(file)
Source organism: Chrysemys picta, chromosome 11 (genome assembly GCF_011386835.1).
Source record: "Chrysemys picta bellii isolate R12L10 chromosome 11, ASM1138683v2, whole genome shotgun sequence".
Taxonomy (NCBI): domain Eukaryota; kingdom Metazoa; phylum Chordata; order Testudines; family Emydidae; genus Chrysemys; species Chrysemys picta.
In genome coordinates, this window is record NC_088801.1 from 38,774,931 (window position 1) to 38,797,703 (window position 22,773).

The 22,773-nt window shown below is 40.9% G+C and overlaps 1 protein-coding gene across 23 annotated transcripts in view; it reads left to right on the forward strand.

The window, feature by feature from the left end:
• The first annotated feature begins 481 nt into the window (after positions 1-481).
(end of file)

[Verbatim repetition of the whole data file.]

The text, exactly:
Source organism: Chrysemys picta, chromosome 11 (genome assembly GCF_011386835.1).
Source record: "Chrysemys picta bellii isolate R12L10 chromosome 11, ASM1138683v2, whole genome shotgun sequence".
Taxonomy (NCBI): domain Eukaryota; kingdom Metazoa; phylum Chordata; order Testudines; family Emydidae; genus Chrysemys; species Chrysemys picta.
In genome coordinates, this window is record NC_088801.1 from 38,774,931 (window position 1) to 38,797,703 (window position 22,773).

The 22,773-nt window shown below is 40.9% G+C and overlaps 1 protein-coding gene across 23 annotated transcripts in view; it reads left to right on the forward strand.

The window, feature by feature from the left end:
• The first annotated feature begins 481 nt into the window (after positions 1-481).